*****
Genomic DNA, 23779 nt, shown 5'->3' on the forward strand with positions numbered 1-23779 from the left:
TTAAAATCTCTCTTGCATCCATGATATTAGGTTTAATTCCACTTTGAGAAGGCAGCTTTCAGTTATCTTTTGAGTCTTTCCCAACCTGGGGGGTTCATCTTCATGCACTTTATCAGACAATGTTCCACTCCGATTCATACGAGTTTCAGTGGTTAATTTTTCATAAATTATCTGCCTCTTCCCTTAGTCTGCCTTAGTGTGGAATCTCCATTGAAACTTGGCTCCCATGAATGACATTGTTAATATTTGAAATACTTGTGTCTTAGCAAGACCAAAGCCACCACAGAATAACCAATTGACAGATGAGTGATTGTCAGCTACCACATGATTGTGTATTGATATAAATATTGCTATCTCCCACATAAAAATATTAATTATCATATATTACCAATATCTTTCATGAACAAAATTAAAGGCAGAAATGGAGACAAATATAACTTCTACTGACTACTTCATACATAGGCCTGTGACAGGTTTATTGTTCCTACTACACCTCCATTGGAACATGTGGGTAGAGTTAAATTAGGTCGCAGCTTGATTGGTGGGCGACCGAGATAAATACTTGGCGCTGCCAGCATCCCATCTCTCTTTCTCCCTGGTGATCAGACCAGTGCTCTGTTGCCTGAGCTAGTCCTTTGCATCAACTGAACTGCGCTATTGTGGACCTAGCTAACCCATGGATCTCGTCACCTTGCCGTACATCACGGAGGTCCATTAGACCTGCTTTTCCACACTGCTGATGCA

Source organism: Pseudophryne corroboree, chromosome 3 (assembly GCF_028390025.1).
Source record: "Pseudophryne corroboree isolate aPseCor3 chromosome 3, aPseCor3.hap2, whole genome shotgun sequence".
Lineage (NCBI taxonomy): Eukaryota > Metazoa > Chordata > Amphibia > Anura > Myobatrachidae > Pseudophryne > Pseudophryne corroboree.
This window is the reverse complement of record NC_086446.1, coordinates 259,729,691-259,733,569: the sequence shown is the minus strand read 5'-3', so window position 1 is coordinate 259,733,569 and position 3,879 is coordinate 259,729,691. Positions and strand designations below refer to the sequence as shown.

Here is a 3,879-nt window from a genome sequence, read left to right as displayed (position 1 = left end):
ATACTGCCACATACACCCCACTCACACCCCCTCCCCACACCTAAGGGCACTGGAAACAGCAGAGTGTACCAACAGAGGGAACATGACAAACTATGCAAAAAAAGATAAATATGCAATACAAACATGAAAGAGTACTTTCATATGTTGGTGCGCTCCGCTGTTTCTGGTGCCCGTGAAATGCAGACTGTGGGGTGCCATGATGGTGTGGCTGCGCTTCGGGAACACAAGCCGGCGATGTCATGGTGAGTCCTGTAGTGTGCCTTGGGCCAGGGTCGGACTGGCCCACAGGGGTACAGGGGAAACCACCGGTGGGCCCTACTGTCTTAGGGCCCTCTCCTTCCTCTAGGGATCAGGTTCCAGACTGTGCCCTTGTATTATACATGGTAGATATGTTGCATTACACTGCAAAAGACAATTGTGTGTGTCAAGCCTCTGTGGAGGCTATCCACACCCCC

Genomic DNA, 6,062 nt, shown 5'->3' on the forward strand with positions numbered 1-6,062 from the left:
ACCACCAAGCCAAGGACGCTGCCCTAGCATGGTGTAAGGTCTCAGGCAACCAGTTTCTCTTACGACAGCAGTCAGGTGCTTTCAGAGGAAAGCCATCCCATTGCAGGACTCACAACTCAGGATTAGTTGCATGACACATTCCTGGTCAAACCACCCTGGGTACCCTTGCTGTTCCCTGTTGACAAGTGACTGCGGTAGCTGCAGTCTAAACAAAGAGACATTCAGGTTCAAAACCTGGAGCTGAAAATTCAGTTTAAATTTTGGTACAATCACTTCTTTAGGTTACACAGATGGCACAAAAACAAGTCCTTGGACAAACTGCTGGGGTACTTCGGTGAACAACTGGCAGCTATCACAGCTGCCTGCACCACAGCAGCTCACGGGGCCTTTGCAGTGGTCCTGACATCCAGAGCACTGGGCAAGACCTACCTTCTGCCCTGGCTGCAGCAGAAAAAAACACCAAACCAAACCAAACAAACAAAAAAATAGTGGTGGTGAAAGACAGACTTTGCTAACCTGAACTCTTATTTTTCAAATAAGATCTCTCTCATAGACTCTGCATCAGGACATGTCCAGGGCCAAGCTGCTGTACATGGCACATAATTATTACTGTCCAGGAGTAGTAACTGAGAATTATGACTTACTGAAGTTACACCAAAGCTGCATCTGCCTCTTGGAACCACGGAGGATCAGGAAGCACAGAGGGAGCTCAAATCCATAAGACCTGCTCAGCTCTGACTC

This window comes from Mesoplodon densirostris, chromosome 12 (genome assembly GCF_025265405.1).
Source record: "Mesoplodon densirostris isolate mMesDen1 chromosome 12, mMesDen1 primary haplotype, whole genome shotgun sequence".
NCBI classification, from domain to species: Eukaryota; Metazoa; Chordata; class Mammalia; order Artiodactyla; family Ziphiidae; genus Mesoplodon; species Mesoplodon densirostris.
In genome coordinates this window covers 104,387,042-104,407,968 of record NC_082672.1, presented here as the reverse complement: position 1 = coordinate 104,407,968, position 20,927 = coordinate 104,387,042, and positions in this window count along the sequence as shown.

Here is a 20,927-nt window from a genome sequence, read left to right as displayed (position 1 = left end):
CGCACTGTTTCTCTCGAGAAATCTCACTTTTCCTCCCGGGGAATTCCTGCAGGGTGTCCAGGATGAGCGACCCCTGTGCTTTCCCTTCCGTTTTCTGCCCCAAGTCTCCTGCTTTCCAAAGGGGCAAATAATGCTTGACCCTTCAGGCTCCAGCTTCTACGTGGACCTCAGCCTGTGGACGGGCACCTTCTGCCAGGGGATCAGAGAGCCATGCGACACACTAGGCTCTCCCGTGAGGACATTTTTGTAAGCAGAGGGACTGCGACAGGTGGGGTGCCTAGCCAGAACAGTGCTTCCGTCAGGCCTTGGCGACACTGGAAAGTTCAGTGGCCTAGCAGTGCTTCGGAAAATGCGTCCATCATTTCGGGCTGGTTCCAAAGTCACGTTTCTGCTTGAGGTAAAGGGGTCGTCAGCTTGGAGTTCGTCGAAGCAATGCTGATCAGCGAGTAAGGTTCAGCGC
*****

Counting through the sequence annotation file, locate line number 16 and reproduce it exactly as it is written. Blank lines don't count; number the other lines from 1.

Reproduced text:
CGCACTGTTTCTCTCGAGAAATCTCACTTTTCCTCCCGGGGAATTCCTGCAGGGTGTCCAGGATGAGCGACCCCTGTGCTTTCCCTTCCGTTTTCTGCCCCAAGTCTCCTGCTTTCCAAAGGGGCAAATAATGCTTGACCCTTCAGGCTCCAGCTTCTACGTGGACCTCAGCCTGTGGACGGGCACCTTCTGCCAGGGGATCAGAGAGCCATGCGACACACTAGGCTCTCCCGTGAGGACATTTTTGTAAGCAGAGGGACTGCGACAGGTGGGGTGCCTAGCCAGAACAGTGCTTCCGTCAGGCCTTGGCGACACTGGAAAGTTCAGTGGCCTAGCAGTGCTTCGGAAAATGCGTCCATCATTTCGGGCTGGTTCCAAAGTCACGTTTCTGCTTGAGGTAAAGGGGTCGTCAGCTTGGAGTTCGTCGAAGCAATGCTGATCAGCGAGTAAGGTTCAGCGC